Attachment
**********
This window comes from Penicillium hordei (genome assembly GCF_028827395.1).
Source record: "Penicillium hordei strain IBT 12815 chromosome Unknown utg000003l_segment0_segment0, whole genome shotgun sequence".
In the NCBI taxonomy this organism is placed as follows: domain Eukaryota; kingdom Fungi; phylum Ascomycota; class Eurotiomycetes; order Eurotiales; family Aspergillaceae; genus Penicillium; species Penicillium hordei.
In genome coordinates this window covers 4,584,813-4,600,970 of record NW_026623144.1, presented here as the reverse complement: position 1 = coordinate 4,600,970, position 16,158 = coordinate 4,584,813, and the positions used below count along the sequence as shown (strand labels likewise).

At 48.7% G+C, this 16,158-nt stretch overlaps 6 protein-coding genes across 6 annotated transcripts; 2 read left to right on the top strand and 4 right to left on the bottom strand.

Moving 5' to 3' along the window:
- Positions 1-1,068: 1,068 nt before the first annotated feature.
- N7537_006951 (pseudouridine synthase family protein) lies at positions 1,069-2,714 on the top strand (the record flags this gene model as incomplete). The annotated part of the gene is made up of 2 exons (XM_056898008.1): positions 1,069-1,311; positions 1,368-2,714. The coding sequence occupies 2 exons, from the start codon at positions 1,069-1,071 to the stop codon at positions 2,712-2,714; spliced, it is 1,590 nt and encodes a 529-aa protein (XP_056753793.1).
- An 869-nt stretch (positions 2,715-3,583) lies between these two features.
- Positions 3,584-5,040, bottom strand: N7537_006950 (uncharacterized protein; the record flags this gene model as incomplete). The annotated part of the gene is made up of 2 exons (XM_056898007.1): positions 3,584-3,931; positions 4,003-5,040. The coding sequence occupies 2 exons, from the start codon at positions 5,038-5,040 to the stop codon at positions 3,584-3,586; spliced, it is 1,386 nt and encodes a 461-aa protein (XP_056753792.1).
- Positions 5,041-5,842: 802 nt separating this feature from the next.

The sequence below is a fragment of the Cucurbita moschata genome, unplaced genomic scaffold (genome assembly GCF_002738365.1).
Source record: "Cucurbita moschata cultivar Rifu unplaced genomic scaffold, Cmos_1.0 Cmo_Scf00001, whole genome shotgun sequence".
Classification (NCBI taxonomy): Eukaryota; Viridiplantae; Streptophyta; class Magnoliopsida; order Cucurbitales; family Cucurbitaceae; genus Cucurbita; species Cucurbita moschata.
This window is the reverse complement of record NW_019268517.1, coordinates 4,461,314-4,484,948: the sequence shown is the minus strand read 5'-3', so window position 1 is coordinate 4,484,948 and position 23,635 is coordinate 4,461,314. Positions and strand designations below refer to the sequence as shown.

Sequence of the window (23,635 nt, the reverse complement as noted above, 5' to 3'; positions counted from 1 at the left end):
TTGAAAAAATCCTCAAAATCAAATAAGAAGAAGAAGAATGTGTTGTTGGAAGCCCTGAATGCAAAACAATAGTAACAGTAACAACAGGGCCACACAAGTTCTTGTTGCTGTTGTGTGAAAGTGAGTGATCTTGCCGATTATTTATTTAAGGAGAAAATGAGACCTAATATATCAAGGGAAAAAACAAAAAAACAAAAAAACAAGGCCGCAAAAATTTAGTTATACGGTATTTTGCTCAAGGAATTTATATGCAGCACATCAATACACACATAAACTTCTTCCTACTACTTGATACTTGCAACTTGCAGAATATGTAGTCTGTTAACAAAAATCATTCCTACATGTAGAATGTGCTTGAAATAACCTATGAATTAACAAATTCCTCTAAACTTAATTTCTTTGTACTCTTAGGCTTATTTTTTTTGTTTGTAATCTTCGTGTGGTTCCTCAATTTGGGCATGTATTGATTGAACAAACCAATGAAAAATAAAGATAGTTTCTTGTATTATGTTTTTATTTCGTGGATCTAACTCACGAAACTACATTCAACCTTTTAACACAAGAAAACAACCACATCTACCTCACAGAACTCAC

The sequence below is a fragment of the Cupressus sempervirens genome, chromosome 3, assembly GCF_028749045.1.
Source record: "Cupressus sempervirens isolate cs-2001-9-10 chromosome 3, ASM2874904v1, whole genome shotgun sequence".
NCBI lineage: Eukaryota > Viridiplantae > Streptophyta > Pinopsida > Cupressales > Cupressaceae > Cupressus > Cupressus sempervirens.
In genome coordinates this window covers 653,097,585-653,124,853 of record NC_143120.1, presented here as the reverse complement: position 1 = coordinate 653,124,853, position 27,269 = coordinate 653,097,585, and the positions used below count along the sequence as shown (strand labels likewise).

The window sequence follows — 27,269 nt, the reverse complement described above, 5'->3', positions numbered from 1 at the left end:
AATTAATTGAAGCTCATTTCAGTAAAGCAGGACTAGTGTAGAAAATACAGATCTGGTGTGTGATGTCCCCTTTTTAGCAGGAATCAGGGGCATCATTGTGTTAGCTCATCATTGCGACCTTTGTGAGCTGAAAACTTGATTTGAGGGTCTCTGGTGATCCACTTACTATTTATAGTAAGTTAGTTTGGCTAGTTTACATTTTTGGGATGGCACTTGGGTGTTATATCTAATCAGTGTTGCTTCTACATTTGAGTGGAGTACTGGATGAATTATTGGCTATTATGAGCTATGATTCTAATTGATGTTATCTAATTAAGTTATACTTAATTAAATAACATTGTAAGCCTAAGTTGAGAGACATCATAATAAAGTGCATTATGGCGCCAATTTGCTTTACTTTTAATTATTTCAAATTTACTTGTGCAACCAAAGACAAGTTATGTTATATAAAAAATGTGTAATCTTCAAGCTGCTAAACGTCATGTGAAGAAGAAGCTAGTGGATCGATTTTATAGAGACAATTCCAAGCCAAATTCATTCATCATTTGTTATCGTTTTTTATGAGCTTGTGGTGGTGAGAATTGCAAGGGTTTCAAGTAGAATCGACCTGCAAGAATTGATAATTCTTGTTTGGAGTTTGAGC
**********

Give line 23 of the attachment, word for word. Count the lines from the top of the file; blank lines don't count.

AATTAATTGAAGCTCATTTCAGTAAAGCAGGACTAGTGTAGAAAATACAGATCTGGTGTGTGATGTCCCCTTTTTAGCAGGAATCAGGGGCATCATTGTGTTAGCTCATCATTGCGACCTTTGTGAGCTGAAAACTTGATTTGAGGGTCTCTGGTGATCCACTTACTATTTATAGTAAGTTAGTTTGGCTAGTTTACATTTTTGGGATGGCACTTGGGTGTTATATCTAATCAGTGTTGCTTCTACATTTGAGTGGAGTACTGGATGAATTATTGGCTATTATGAGCTATGATTCTAATTGATGTTATCTAATTAAGTTATACTTAATTAAATAACATTGTAAGCCTAAGTTGAGAGACATCATAATAAAGTGCATTATGGCGCCAATTTGCTTTACTTTTAATTATTTCAAATTTACTTGTGCAACCAAAGACAAGTTATGTTATATAAAAAATGTGTAATCTTCAAGCTGCTAAACGTCATGTGAAGAAGAAGCTAGTGGATCGATTTTATAGAGACAATTCCAAGCCAAATTCATTCATCATTTGTTATCGTTTTTTATGAGCTTGTGGTGGTGAGAATTGCAAGGGTTTCAAGTAGAATCGACCTGCAAGAATTGATAATTCTTGTTTGGAGTTTGAGC